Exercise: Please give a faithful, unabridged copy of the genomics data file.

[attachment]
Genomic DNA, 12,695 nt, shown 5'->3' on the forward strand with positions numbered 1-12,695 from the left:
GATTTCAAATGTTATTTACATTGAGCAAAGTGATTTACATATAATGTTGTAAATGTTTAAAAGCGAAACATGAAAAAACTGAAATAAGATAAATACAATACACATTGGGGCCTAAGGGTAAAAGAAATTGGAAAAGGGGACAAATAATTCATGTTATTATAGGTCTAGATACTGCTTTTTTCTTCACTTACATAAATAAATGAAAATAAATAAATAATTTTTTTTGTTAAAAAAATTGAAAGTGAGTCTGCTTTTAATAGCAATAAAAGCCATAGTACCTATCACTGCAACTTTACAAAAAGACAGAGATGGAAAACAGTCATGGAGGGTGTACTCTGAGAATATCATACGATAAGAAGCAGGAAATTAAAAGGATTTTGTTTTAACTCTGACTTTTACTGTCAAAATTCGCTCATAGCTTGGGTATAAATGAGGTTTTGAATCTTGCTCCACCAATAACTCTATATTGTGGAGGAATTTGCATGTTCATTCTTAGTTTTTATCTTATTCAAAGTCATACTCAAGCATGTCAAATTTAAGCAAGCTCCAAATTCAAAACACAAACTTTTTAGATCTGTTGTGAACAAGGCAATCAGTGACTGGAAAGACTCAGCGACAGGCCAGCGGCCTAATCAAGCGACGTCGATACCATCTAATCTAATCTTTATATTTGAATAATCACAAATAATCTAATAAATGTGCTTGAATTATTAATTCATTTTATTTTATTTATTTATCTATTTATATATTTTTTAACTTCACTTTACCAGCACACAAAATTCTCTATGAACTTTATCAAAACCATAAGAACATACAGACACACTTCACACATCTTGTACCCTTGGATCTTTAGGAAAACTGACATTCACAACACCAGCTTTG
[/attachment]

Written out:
Genomic DNA, 12,695 nt, shown 5'->3' on the forward strand with positions numbered 1-12,695 from the left:
GATTTCAAATGTTATTTACATTGAGCAAAGTGATTTACATATAATGTTGTAAATGTTTAAAAGCGAAACATGAAAAAACTGAAATAAGATAAATACAATACACATTGGGGCCTAAGGGTAAAAGAAATTGGAAAAGGGGACAAATAATTCATGTTATTATAGGTCTAGATACTGCTTTTTTCTTCACTTACATAAATAAATGAAAATAAATAAATAATTTTTTTTGTTAAAAAAATTGAAAGTGAGTCTGCTTTTAATAGCAATAAAAGCCATAGTACCTATCACTGCAACTTTACAAAAAGACAGAGATGGAAAACAGTCATGGAGGGTGTACTCTGAGAATATCATACGATAAGAAGCAGGAAATTAAAAGGATTTTGTTTTAACTCTGACTTTTACTGTCAAAATTCGCTCATAGCTTGGGTATAAATGAGGTTTTGAATCTTGCTCCACCAATAACTCTATATTGTGGAGGAATTTGCATGTTCATTCTTAGTTTTTATCTTATTCAAAGTCATACTCAAGCATGTCAAATTTAAGCAAGCTCCAAATTCAAAACACAAACTTTTTAGATCTGTTGTGAACAAGGCAATCAGTGACTGGAAAGACTCAGCGACAGGCCAGCGGCCTAATCAAGCGACGTCGATACCATCTAATCTAATCTTTATATTTGAATAATCACAAATAATCTAATAAATGTGCTTGAATTATTAATTCATTTTATTTTATTTATTTATCTATTTATATATTTTTTAACTTCACTTTACCAGCACACAAAATTCTCTATGAACTTTATCAAAACCATAAGAACATACAGACACACTTCACACATCTTGTACCCTTGGATCTTTAGGAAAACTGACATTCACAACACCAGCTTTG